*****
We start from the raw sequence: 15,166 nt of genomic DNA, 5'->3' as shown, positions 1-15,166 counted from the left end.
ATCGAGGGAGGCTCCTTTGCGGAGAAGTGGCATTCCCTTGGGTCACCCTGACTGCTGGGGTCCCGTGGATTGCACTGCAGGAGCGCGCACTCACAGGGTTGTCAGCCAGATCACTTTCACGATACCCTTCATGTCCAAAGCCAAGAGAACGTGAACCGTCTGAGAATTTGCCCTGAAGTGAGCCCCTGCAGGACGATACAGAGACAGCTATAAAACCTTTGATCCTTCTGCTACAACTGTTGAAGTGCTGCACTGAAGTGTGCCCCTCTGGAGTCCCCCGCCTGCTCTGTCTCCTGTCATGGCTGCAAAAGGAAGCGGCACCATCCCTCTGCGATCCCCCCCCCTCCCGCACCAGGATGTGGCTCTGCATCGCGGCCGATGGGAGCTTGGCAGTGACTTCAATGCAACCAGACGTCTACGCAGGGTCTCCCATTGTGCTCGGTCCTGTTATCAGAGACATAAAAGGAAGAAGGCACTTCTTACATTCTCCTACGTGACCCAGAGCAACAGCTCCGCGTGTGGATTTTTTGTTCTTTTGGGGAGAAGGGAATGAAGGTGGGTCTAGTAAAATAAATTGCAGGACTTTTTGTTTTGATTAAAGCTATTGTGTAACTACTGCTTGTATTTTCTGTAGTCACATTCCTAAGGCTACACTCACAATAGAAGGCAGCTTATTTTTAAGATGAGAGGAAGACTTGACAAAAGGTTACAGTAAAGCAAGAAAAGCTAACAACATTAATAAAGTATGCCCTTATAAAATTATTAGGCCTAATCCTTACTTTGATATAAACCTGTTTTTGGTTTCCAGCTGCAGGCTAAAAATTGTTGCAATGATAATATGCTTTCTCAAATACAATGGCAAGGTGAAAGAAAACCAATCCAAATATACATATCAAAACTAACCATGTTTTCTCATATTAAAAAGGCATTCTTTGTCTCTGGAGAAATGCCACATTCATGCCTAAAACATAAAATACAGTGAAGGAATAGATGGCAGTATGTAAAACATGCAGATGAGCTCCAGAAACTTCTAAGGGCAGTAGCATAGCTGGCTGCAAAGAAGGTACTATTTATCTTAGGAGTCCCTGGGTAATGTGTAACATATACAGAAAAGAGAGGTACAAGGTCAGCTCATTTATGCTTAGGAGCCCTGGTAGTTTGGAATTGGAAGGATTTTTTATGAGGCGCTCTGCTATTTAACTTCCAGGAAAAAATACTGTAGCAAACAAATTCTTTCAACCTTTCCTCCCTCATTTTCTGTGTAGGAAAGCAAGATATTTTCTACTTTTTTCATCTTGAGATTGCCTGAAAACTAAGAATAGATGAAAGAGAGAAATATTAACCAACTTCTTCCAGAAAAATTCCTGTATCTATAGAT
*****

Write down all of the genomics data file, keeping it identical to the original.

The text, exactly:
We start from the raw sequence: 15,166 nt of genomic DNA, 5'->3' as shown, positions 1-15,166 counted from the left end.
ATCGAGGGAGGCTCCTTTGCGGAGAAGTGGCATTCCCTTGGGTCACCCTGACTGCTGGGGTCCCGTGGATTGCACTGCAGGAGCGCGCACTCACAGGGTTGTCAGCCAGATCACTTTCACGATACCCTTCATGTCCAAAGCCAAGAGAACGTGAACCGTCTGAGAATTTGCCCTGAAGTGAGCCCCTGCAGGACGATACAGAGACAGCTATAAAACCTTTGATCCTTCTGCTACAACTGTTGAAGTGCTGCACTGAAGTGTGCCCCTCTGGAGTCCCCCGCCTGCTCTGTCTCCTGTCATGGCTGCAAAAGGAAGCGGCACCATCCCTCTGCGATCCCCCCCCCTCCCGCACCAGGATGTGGCTCTGCATCGCGGCCGATGGGAGCTTGGCAGTGACTTCAATGCAACCAGACGTCTACGCAGGGTCTCCCATTGTGCTCGGTCCTGTTATCAGAGACATAAAAGGAAGAAGGCACTTCTTACATTCTCCTACGTGACCCAGAGCAACAGCTCCGCGTGTGGATTTTTTGTTCTTTTGGGGAGAAGGGAATGAAGGTGGGTCTAGTAAAATAAATTGCAGGACTTTTTGTTTTGATTAAAGCTATTGTGTAACTACTGCTTGTATTTTCTGTAGTCACATTCCTAAGGCTACACTCACAATAGAAGGCAGCTTATTTTTAAGATGAGAGGAAGACTTGACAAAAGGTTACAGTAAAGCAAGAAAAGCTAACAACATTAATAAAGTATGCCCTTATAAAATTATTAGGCCTAATCCTTACTTTGATATAAACCTGTTTTTGGTTTCCAGCTGCAGGCTAAAAATTGTTGCAATGATAATATGCTTTCTCAAATACAATGGCAAGGTGAAAGAAAACCAATCCAAATATACATATCAAAACTAACCATGTTTTCTCATATTAAAAAGGCATTCTTTGTCTCTGGAGAAATGCCACATTCATGCCTAAAACATAAAATACAGTGAAGGAATAGATGGCAGTATGTAAAACATGCAGATGAGCTCCAGAAACTTCTAAGGGCAGTAGCATAGCTGGCTGCAAAGAAGGTACTATTTATCTTAGGAGTCCCTGGGTAATGTGTAACATATACAGAAAAGAGAGGTACAAGGTCAGCTCATTTATGCTTAGGAGCCCTGGTAGTTTGGAATTGGAAGGATTTTTTATGAGGCGCTCTGCTATTTAACTTCCAGGAAAAAATACTGTAGCAAACAAATTCTTTCAACCTTTCCTCCCTCATTTTCTGTGTAGGAAAGCAAGATATTTTCTACTTTTTTCATCTTGAGATTGCCTGAAAACTAAGAATAGATGAAAGAGAGAAATATTAACCAACTTCTTCCAGAAAAATTCCTGTATCTATAGAT